Politics cannot be taken out of education
Recently, Cursor published an article about Dutch academics boycotting Israeli universities and the research that is used to aid military technology. There were a few reactions to the Instagram post but one comment in particular distinctly caught my eye.
A person dropped the following comment below the Cursor post: “Let's not make education about politics.” And, I couldn’t help but wonder how on earth do you make education apolitical.
I took a moment to self-reflect in order to better understand where that came person is coming from - our different gender identities, cultural, social, economic upbringing, and the nature of politics in our respective regions. I realized that this person could reach this statement about education and politics was a direct reflection of privilege. And I cannot begin to fathom how they did.
The nature of education and politics is subsidiary to the larger relationship between education and society. And as we all know, education is enmeshed in the very fabric of society and social life. And, seeing as micro and macro politics steer our daily efforts as we walk through life, how could it be that we keep those two separate? Mind you, this is nothing like secularity but even the very decision to secularize institutions is a political one. Everything from research funding, tuition fees, to negotiating with your professor or the very exchange of knowledge is guided by the intricacies of politics.
So, how could it be? We can all agree that education is meant to broaden one's line of thought and to enhance collective intellect in general. As a result, it creates a sense of responsibility (as we see in the ‘political’ decision to prioritize the clean energy transition and sustainable practices at the TU/e, for example). Politics and education are two areas that rely on the same disciplines that are centered on learning. Every teacher was once a student, every leader was once an apprentice. The implication of keeping education apolitical is, thus, grave for the future generations of leaders and decision-makers.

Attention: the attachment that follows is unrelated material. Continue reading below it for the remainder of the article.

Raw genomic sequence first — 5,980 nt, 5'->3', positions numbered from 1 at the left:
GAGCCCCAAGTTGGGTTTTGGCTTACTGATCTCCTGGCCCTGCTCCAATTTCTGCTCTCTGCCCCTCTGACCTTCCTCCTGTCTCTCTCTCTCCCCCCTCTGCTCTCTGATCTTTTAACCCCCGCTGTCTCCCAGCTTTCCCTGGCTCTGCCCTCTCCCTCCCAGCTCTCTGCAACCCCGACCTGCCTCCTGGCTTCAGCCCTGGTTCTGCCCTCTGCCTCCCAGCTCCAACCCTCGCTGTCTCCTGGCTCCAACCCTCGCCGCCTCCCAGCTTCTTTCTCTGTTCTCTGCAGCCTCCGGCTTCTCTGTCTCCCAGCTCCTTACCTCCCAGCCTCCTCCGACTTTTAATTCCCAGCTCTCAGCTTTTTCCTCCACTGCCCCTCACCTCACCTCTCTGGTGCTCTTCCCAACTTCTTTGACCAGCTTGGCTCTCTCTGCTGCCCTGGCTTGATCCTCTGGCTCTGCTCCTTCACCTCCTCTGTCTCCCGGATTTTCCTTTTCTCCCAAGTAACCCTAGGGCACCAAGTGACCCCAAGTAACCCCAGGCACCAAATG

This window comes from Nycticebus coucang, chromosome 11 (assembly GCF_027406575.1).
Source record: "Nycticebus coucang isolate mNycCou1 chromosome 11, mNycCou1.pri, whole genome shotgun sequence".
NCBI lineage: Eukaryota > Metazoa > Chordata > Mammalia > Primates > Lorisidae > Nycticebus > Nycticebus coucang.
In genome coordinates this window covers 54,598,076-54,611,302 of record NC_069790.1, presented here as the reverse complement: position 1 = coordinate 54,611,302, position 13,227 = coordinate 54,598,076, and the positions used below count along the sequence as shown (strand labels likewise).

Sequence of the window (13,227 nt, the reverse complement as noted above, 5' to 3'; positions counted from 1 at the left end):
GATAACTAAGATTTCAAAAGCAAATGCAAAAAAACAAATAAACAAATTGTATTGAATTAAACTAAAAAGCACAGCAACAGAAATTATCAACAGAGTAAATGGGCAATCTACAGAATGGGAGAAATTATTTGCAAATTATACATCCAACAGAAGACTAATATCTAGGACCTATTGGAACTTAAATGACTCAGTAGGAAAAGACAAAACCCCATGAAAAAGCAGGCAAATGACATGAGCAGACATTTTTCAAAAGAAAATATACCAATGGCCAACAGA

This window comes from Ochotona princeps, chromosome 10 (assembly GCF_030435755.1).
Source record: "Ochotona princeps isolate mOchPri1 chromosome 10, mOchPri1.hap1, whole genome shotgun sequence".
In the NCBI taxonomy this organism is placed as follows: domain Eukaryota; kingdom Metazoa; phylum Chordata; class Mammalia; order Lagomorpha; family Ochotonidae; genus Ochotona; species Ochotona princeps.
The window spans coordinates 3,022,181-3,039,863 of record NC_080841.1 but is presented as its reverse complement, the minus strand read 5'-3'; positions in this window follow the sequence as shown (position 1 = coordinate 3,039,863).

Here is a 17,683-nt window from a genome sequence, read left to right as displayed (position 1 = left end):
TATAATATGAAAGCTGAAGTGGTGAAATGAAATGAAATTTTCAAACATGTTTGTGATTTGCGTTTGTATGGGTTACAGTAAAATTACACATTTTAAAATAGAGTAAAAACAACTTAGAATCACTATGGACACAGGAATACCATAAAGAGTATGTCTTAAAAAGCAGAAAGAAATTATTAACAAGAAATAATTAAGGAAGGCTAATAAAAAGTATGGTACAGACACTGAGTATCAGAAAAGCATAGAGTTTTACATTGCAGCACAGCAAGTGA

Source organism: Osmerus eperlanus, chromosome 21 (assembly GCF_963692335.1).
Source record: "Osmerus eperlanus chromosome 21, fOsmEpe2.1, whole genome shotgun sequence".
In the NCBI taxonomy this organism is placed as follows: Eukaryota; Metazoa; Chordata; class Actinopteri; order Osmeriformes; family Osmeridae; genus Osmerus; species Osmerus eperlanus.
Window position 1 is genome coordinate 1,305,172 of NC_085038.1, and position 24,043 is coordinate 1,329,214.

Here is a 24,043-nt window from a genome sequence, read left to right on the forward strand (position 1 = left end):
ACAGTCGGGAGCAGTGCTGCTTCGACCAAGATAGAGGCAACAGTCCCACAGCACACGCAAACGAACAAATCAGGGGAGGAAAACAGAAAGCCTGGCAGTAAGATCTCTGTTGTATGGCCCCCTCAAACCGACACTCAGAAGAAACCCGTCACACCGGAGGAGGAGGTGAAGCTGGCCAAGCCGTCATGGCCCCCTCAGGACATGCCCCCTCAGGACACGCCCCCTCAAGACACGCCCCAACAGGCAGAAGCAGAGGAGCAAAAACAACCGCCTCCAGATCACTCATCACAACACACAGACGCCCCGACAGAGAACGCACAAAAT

Finally, to be privileged enough to choose neutrality when it comes to matters which concern the value of human life, is to stay complacent to the oppressive systems which put those very lives at risk. The way I see it is as such: whilst you have the luxury of choosing to stay apolitical and enjoy your daily freedoms, that comes at the expense of siding with the oppressor when you choose to no longer voice those concerns for those unable to. Looking at the Palestinian crisis in particular, it’s more so a humanitarian crisis than a political debate in which choosing to stay quiet enables the dehumanization of the Palestinian people. That is also to very lightly touch on normalizing crisis and suffering in ‘Third World’ countries and specially so in the MENA region.
Simply because you are not directly affected by the injustice in Palestine does not mean you have no say in the outcome of the situation. The Boycott, Divestment, Sanctions (BDS) movement is not led by political leaders but by civil society.